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- Mendocino County
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from the Forward
Does an invisible curtain separate Mendocino County from the rest of the world, a Green Curtain that descends north of the Sonoma-Mendocino county line behind which life is more anarchic, institutions more arbitrary, the people somehow larger than life? Yes, in a time of daily astonishments, life in Mendocino County is different.
Populated by some 90,000 people spread over a vast expanse of forested mountains, isolating hills, and hidden little valleys -- all of it watered by rivers and streams once lush with annual migrations of fish -- Mendocino County is larger in area than entire states and perfect for, well, try finding someone who doesn't want to be found.
The fish and the marketable timber are mostly gone, as are the thousands of jobs that went with them and, beginning in the late 1960s, a new population of wild people and their outlaw ways of living has moved into the concealing hills and remote valleys where they sustain themselves by growing and selling marijuana.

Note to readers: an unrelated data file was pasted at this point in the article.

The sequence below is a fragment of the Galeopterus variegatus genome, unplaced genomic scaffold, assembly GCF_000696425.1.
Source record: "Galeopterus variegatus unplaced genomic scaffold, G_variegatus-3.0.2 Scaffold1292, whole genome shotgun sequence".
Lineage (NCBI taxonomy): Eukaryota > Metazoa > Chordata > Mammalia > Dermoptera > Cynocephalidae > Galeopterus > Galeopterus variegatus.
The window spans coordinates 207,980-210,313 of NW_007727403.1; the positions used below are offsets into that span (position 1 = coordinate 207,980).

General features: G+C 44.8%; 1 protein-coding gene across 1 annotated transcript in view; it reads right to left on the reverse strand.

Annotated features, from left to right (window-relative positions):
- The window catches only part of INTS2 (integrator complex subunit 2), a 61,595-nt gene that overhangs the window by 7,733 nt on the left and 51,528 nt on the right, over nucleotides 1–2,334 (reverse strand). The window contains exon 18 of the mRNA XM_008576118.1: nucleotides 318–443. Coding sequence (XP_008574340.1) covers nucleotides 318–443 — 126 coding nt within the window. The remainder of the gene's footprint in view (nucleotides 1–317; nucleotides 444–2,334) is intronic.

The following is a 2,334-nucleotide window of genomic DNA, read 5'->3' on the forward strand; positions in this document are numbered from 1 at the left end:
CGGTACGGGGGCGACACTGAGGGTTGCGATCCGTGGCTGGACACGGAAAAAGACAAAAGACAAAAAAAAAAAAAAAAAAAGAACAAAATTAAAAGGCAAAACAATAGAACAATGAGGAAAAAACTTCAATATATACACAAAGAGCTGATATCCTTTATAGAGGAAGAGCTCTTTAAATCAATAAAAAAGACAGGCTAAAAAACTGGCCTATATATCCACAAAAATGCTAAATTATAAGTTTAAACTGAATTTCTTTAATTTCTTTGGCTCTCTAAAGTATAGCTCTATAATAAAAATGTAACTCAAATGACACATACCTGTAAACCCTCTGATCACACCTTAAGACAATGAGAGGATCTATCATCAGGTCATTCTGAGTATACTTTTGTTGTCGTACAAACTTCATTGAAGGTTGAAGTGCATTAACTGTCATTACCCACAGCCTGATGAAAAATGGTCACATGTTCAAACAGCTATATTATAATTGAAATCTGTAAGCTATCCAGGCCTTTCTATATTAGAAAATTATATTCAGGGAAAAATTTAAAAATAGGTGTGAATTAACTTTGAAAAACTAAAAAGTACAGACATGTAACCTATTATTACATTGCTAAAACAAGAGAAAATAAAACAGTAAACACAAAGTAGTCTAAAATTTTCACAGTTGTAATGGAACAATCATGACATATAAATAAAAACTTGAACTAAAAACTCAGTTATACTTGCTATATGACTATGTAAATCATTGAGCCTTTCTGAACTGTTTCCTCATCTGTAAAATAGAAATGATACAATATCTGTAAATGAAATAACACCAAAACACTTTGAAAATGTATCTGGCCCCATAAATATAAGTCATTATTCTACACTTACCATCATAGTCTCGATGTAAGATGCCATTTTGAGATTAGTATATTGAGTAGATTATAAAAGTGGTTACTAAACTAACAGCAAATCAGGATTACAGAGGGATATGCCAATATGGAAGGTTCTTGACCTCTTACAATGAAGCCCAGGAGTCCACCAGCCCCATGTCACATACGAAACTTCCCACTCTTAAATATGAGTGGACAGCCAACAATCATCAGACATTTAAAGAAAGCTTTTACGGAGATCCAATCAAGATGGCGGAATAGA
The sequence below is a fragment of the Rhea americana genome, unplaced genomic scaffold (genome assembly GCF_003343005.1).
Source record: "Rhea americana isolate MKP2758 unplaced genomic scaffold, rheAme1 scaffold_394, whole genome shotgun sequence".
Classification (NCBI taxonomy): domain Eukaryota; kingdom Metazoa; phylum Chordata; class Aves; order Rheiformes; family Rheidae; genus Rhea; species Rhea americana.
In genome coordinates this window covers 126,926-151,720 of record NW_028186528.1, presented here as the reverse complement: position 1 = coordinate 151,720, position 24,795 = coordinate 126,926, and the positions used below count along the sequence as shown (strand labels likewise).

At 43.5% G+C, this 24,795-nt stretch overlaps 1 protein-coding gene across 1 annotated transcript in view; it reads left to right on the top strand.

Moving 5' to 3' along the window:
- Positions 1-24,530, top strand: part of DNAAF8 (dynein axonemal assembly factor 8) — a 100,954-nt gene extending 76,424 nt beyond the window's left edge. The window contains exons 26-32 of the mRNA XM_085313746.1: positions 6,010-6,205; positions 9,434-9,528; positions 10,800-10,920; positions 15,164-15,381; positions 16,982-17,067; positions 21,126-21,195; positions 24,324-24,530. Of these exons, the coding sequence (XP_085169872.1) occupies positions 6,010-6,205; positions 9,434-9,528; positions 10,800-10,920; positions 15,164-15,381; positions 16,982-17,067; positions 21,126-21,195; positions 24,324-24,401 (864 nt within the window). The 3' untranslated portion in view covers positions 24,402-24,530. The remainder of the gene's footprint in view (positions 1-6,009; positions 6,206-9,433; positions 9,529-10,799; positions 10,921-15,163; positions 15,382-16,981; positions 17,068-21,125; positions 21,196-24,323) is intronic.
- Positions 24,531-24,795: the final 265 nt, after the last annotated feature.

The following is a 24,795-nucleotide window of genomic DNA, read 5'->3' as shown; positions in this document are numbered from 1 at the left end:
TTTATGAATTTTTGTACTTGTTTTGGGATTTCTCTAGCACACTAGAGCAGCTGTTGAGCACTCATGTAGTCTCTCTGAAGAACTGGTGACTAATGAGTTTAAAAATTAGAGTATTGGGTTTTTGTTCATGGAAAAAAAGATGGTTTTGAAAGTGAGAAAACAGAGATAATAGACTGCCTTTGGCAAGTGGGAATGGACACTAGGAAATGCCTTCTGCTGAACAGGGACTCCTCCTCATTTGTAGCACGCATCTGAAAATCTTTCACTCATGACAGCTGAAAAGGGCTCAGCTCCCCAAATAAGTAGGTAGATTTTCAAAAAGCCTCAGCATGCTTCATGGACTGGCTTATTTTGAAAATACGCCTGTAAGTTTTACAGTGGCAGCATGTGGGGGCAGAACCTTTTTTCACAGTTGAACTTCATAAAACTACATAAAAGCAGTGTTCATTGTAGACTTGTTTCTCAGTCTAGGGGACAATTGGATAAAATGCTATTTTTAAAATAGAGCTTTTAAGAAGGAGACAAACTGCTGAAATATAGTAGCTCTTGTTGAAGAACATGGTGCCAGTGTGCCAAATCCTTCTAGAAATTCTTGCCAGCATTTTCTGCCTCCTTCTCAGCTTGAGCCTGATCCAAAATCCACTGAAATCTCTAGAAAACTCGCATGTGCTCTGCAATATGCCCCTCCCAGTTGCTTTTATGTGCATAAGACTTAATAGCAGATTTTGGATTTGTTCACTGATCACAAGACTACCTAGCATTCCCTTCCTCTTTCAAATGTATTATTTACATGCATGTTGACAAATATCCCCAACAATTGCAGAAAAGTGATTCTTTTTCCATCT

Which is not to mention the other part of Mendocino County's unique demographic -- its re-invented people, the people hiding from their prior lives, the people simply in hiding. There are so many odd and mysterious beings tucked away in Mendocino's concealing expanse that the county can seem more like an open air witness protection program than a mere political unit called a county.
Given the peculiar mix of people making their way growing and processing intoxicants -- more wine and more dope per capita come from Mendocino County than anywhere else in the land -- not all the stories in this collection are concerned with crime. Some are merely humorous, or involve people more sinned against than sinning. Some describe startling miscarriages of justice while others simply describe incidents only tangentially criminal. And some are merely tragic.
But, we hope, considered as a whole, the reader will emerge from these accounts of real people and real events with some idea of what life is like in a place like no other, Mendocino County, the land behind the Green Curtain.
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